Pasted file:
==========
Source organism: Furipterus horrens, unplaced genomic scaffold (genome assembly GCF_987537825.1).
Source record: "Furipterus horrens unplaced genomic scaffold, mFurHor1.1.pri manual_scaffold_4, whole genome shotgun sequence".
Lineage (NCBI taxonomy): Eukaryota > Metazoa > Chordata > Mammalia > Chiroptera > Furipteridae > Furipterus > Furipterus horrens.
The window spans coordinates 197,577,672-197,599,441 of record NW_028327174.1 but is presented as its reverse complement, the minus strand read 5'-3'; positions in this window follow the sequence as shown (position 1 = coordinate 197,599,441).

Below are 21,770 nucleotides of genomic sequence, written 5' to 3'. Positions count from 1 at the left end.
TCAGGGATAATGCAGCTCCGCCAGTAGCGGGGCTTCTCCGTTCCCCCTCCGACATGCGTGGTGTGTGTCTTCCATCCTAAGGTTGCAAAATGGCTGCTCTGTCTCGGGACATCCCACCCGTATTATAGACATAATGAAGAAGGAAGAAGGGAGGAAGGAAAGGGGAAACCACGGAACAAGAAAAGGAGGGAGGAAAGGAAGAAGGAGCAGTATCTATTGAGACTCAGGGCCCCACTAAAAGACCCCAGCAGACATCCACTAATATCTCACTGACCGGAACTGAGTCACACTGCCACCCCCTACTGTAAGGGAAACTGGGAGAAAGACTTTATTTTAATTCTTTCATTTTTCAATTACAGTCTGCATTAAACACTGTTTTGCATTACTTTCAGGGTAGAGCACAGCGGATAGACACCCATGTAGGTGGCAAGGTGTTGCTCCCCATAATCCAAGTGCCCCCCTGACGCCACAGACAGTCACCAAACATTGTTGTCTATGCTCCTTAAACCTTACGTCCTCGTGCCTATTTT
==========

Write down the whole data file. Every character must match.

Source organism: Furipterus horrens, unplaced genomic scaffold (genome assembly GCF_987537825.1).
Source record: "Furipterus horrens unplaced genomic scaffold, mFurHor1.1.pri manual_scaffold_4, whole genome shotgun sequence".
Lineage (NCBI taxonomy): Eukaryota > Metazoa > Chordata > Mammalia > Chiroptera > Furipteridae > Furipterus > Furipterus horrens.
The window spans coordinates 197,577,672-197,599,441 of record NW_028327174.1 but is presented as its reverse complement, the minus strand read 5'-3'; positions in this window follow the sequence as shown (position 1 = coordinate 197,599,441).

Below are 21,770 nucleotides of genomic sequence, written 5' to 3'. Positions count from 1 at the left end.
TCAGGGATAATGCAGCTCCGCCAGTAGCGGGGCTTCTCCGTTCCCCCTCCGACATGCGTGGTGTGTGTCTTCCATCCTAAGGTTGCAAAATGGCTGCTCTGTCTCGGGACATCCCACCCGTATTATAGACATAATGAAGAAGGAAGAAGGGAGGAAGGAAAGGGGAAACCACGGAACAAGAAAAGGAGGGAGGAAAGGAAGAAGGAGCAGTATCTATTGAGACTCAGGGCCCCACTAAAAGACCCCAGCAGACATCCACTAATATCTCACTGACCGGAACTGAGTCACACTGCCACCCCCTACTGTAAGGGAAACTGGGAGAAAGACTTTATTTTAATTCTTTCATTTTTCAATTACAGTCTGCATTAAACACTGTTTTGCATTACTTTCAGGGTAGAGCACAGCGGATAGACACCCATGTAGGTGGCAAGGTGTTGCTCCCCATAATCCAAGTGCCCCCCTGACGCCACAGACAGTCACCAAACATTGTTGTCTATGCTCCTTAAACCTTACGTCCTCGTGCCTATTTT